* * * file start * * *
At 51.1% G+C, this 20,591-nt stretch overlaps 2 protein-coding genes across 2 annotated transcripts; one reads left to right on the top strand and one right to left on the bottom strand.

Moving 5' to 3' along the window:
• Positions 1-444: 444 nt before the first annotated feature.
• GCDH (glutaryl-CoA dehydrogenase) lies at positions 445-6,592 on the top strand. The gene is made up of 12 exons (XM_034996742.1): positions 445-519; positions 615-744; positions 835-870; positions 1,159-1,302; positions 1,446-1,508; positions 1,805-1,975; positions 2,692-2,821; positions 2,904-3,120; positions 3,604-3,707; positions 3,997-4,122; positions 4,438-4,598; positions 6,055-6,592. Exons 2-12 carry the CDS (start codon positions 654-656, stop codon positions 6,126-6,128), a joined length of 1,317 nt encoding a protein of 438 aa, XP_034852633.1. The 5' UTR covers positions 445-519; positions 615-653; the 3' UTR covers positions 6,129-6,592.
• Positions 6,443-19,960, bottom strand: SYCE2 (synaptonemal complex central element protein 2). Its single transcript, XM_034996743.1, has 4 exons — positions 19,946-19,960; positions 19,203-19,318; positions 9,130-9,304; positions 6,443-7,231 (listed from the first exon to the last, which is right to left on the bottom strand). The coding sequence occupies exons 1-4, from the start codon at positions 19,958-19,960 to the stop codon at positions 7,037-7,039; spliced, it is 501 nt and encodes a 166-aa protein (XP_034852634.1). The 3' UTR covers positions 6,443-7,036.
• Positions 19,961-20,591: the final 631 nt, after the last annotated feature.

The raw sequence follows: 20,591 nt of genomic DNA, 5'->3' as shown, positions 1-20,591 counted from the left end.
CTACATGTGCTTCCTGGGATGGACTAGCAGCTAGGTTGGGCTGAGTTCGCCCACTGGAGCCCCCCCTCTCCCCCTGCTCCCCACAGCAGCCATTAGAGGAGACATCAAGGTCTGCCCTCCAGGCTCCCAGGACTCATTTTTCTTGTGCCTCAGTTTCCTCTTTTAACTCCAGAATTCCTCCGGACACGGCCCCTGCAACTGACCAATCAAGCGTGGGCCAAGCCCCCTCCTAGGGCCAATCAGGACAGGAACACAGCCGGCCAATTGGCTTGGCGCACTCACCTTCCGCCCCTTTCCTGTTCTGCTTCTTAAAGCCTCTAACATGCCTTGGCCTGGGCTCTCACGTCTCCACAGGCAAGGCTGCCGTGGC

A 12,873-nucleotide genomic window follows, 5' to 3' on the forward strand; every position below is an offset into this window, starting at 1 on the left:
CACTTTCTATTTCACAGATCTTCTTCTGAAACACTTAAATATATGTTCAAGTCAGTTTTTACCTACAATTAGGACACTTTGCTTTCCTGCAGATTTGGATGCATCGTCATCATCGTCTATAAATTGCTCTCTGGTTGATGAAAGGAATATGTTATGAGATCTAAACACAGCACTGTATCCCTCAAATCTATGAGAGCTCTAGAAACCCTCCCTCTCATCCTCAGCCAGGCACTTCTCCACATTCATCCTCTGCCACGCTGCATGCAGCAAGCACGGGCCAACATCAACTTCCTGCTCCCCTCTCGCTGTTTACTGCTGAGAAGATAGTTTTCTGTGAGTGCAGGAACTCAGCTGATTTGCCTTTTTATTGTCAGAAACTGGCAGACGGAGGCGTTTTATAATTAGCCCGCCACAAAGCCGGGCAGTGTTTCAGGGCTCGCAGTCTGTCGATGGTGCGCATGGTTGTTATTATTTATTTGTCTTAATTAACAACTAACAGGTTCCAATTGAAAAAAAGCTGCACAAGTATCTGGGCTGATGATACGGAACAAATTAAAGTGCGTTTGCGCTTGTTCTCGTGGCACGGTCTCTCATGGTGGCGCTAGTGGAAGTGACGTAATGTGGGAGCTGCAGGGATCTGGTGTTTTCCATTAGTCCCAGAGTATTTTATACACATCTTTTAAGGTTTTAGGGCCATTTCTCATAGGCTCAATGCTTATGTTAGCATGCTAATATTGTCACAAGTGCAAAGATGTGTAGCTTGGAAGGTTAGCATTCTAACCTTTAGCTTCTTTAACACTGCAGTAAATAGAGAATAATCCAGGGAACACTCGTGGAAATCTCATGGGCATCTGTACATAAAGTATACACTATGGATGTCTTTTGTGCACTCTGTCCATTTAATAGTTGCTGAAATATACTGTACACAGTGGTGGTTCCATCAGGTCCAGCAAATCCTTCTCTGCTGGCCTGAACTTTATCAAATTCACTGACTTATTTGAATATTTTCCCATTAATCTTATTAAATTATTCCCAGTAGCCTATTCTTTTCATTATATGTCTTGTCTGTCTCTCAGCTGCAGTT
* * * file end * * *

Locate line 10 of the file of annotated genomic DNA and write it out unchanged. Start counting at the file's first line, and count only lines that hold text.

CACTTTCTATTTCACAGATCTTCTTCTGAAACACTTAAATATATGTTCAAGTCAGTTTTTACCTACAATTAGGACACTTTGCTTTCCTGCAGATTTGGATGCATCGTCATCATCGTCTATAAATTGCTCTCTGGTTGATGAAAGGAATATGTTATGAGATCTAAACACAGCACTGTATCCCTCAAATCTATGAGAGCTCTAGAAACCCTCCCTCTCATCCTCAGCCAGGCACTTCTCCACATTCATCCTCTGCCACGCTGCATGCAGCAAGCACGGGCCAACATCAACTTCCTGCTCCCCTCTCGCTGTTTACTGCTGAGAAGATAGTTTTCTGTGAGTGCAGGAACTCAGCTGATTTGCCTTTTTATTGTCAGAAACTGGCAGACGGAGGCGTTTTATAATTAGCCCGCCACAAAGCCGGGCAGTGTTTCAGGGCTCGCAGTCTGTCGATGGTGCGCATGGTTGTTATTATTTATTTGTCTTAATTAACAACTAACAGGTTCCAATTGAAAAAAAGCTGCACAAGTATCTGGGCTGATGATACGGAACAAATTAAAGTGCGTTTGCGCTTGTTCTCGTGGCACGGTCTCTCATGGTGGCGCTAGTGGAAGTGACGTAATGTGGGAGCTGCAGGGATCTGGTGTTTTCCATTAGTCCCAGAGTATTTTATACACATCTTTTAAGGTTTTAGGGCCATTTCTCATAGGCTCAATGCTTATGTTAGCATGCTAATATTGTCACAAGTGCAAAGATGTGTAGCTTGGAAGGTTAGCATTCTAACCTTTAGCTTCTTTAACACTGCAGTAAATAGAGAATAATCCAGGGAACACTCGTGGAAATCTCATGGGCATCTGTACATAAAGTATACACTATGGATGTCTTTTGTGCACTCTGTCCATTTAATAGTTGCTGAAATATACTGTACACAGTGGTGGTTCCATCAGGTCCAGCAAATCCTTCTCTGCTGGCCTGAACTTTATCAAATTCACTGACTTATTTGAATATTTTCCCATTAATCTTATTAAATTATTCCCAGTAGCCTATTCTTTTCATTATATGTCTTGTCTGTCTCTCAGCTGCAGTT